The penny dropped. Tea was provided. The news was carefully broken to her that the next British city – north of where she now was – was Glasgow.
She had started from Hampstead about 7 hours previously, and had managed to miss Birmingham entirely. It rather puts the LAS story into perspective!
Mercs have big fuel tanks
Currently most of our ambulances have a mapping system which plots where you are and where the job is. They don't navigate you to the job, but just let you know where you are etc and let you navigate your own way to the job. However we have started to get these systems that tell you where to go…in the nicest possible way! However we are meant to set them to the shortest route, which takes you down silly side streets that niether man nor dog can navigate down! If you set them to the fastest route (naughty me!) you have to remember to use a little bit of the old noggin and use the knowledge that you have. I can't quite decide which i prefer, however a voice telling you where to go at the end of a night shift is very helpful! However the old system just doesnt work outside our service area…helpful! We tend to rely on friendly local services/stations and faxed maps! So if you see a very lost paramedic in your local area it's probably me, lost as per usual!!
Goodgrief, as I keep telling you, you are beyond help…Cheers
You didn't say if you are feeling better?Wasn't there a story about a lady at Paddington some time ago who wanted to go to Turkey and got put on a train to Torquay?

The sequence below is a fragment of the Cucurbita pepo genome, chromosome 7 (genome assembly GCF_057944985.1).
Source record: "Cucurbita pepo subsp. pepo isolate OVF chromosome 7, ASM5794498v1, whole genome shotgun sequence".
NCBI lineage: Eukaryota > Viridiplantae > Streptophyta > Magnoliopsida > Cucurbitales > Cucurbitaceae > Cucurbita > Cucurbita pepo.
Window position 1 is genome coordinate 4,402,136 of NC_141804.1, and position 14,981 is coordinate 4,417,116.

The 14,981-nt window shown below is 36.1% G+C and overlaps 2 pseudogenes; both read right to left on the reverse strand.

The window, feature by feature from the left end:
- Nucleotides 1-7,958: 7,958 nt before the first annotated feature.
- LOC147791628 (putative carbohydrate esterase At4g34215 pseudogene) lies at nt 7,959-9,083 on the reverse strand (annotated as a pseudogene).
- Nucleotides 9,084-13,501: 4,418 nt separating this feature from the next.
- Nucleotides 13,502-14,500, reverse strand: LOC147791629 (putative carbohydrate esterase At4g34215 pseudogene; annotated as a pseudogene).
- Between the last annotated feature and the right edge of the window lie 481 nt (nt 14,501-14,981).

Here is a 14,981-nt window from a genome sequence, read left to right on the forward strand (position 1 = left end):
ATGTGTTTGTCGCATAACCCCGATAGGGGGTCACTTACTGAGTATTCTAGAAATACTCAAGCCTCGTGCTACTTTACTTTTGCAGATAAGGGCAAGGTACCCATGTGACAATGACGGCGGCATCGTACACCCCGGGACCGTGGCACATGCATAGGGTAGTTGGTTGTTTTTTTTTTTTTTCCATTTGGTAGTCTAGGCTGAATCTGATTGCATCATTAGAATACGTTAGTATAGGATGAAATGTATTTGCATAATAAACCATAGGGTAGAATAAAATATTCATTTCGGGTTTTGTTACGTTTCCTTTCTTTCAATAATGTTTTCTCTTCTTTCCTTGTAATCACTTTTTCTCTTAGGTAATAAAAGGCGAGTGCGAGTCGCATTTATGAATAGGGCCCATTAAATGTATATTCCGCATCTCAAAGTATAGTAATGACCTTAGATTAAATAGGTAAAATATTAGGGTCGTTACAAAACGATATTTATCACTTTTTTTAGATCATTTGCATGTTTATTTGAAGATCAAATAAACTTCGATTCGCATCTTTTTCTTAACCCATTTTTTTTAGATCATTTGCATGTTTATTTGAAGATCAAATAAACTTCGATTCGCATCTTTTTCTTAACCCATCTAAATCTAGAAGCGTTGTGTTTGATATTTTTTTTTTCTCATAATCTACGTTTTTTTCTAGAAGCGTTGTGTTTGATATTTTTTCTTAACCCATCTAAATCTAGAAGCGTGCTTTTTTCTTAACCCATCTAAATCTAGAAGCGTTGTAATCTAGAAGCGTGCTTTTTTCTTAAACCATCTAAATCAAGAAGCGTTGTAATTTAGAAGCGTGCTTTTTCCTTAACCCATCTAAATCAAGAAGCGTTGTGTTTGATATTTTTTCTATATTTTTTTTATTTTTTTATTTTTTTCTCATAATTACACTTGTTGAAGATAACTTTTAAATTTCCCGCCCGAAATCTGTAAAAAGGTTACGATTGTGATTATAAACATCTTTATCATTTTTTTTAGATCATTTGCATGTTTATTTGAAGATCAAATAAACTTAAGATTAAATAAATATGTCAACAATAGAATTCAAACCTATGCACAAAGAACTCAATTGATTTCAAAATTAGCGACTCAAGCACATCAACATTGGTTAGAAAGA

One day a man cme for travel vaccs, he said he was going to Pakistan and Tangiers. I thought this was a bit odd and I asked him which one he was going to first.
After some time it transpired that what he was saying was that he hadn't been to Pakistan for ten years (Tangiers!)
Ah, but one hour into yor journey you would have, atleast, guessed that Brentwood was slightly nearer than that though wouldn't you?
I also found it a bit hard to believe that the crew got all the way to Manchester before they realised the mistake. OK they may not know where the hospital is, but they would have had some idea that Brentwood is in the Greater London Area. Alarm bells should have started ringing when the reached the M25.And didn't LAS wonder what had happened to their ambulance, and the hospital wonder where there pateint was.
Sorry to be cynical, but would love to know how much of this story is true, and how much is hype.
btw, my sister-in-law once tried to drive from London to Manchester but ended up in Brighton. That was without the assistance of sat nav.
My Canadian cousin set off from Calgary to a family reunion in the area (north of town, I think), and somehow ended up blowing his car engine in Boise, Montana.You'd think he'd have noticed the border crossing…
Too much reliance upon GPS is bad. I have a better system. It's called the Ordnance Survey and they have lots of nice spiral bound books with street maps in.An old friend of mine couldn't read and he got lost going home to North Wales once. He followed the signs starting with 'North' and ended up in Northumberland :o(
Actually, you have to cross (well, drive round a roundabout under) the M25 to enter Brentwood.
heyyou did indeed appear on the program tonight – in the revolving office chair…
there was a dickens blogger (or similar) who put a tie on to blog, do you put your uniform on? (im guessing the answer is no…)
Saw you at the beginning, but fell asleep shortly after the bit on blogs,, (we have to get up at 5.30, and am unfortunately a night owl) so hope I didn't miss seeing more of you. The Girl didn't look or sound like I expected. Not in a good or bad way, just wierd how you build a picture in your head that's different from reality. Anyway just wanted you to know someone stayed up late to watch you and now has a crick in the neck from sleeping on the sofa – guess that's why am such a pain.
Who says nobody looks good in green, eh?